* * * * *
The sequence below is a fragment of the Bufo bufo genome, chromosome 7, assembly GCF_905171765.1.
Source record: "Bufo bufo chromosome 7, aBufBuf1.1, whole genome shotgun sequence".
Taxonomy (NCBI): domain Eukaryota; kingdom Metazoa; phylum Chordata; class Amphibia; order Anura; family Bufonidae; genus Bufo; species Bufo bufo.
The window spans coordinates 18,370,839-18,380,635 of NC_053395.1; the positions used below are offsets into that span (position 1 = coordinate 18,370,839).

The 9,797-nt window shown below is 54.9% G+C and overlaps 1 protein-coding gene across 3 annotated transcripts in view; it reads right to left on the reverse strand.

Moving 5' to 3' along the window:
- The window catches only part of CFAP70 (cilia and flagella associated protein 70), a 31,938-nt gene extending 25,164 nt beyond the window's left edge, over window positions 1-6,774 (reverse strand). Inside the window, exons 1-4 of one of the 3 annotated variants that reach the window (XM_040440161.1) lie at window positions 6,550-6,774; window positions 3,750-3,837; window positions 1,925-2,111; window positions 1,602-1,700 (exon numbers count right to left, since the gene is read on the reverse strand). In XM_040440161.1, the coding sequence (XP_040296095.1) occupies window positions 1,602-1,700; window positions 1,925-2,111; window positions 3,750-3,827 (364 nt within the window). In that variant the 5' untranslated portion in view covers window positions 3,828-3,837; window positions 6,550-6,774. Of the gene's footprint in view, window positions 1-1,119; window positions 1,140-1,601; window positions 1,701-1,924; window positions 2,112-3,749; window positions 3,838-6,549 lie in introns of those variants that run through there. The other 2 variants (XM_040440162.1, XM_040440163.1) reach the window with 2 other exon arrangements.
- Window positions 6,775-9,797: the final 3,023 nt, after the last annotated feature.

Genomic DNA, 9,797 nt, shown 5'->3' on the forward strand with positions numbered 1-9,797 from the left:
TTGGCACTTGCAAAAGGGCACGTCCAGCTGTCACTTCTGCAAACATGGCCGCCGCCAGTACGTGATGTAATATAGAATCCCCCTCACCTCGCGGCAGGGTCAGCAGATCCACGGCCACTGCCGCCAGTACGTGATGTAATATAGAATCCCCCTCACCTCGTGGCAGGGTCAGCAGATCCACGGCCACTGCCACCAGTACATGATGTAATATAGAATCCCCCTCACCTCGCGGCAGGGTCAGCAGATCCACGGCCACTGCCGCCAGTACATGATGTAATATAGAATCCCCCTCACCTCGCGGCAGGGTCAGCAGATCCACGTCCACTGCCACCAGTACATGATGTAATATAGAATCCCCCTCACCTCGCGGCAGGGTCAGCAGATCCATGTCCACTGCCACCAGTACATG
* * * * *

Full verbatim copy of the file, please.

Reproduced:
The sequence below is a fragment of the Bufo bufo genome, chromosome 7, assembly GCF_905171765.1.
Source record: "Bufo bufo chromosome 7, aBufBuf1.1, whole genome shotgun sequence".
Taxonomy (NCBI): domain Eukaryota; kingdom Metazoa; phylum Chordata; class Amphibia; order Anura; family Bufonidae; genus Bufo; species Bufo bufo.
The window spans coordinates 18,370,839-18,380,635 of NC_053395.1; the positions used below are offsets into that span (position 1 = coordinate 18,370,839).

The 9,797-nt window shown below is 54.9% G+C and overlaps 1 protein-coding gene across 3 annotated transcripts in view; it reads right to left on the reverse strand.

Moving 5' to 3' along the window:
- The window catches only part of CFAP70 (cilia and flagella associated protein 70), a 31,938-nt gene extending 25,164 nt beyond the window's left edge, over window positions 1-6,774 (reverse strand). Inside the window, exons 1-4 of one of the 3 annotated variants that reach the window (XM_040440161.1) lie at window positions 6,550-6,774; window positions 3,750-3,837; window positions 1,925-2,111; window positions 1,602-1,700 (exon numbers count right to left, since the gene is read on the reverse strand). In XM_040440161.1, the coding sequence (XP_040296095.1) occupies window positions 1,602-1,700; window positions 1,925-2,111; window positions 3,750-3,827 (364 nt within the window). In that variant the 5' untranslated portion in view covers window positions 3,828-3,837; window positions 6,550-6,774. Of the gene's footprint in view, window positions 1-1,119; window positions 1,140-1,601; window positions 1,701-1,924; window positions 2,112-3,749; window positions 3,838-6,549 lie in introns of those variants that run through there. The other 2 variants (XM_040440162.1, XM_040440163.1) reach the window with 2 other exon arrangements.
- Window positions 6,775-9,797: the final 3,023 nt, after the last annotated feature.

Genomic DNA, 9,797 nt, shown 5'->3' on the forward strand with positions numbered 1-9,797 from the left:
TTGGCACTTGCAAAAGGGCACGTCCAGCTGTCACTTCTGCAAACATGGCCGCCGCCAGTACGTGATGTAATATAGAATCCCCCTCACCTCGCGGCAGGGTCAGCAGATCCACGGCCACTGCCGCCAGTACGTGATGTAATATAGAATCCCCCTCACCTCGTGGCAGGGTCAGCAGATCCACGGCCACTGCCACCAGTACATGATGTAATATAGAATCCCCCTCACCTCGCGGCAGGGTCAGCAGATCCACGGCCACTGCCGCCAGTACATGATGTAATATAGAATCCCCCTCACCTCGCGGCAGGGTCAGCAGATCCACGTCCACTGCCACCAGTACATGATGTAATATAGAATCCCCCTCACCTCGCGGCAGGGTCAGCAGATCCATGTCCACTGCCACCAGTACATG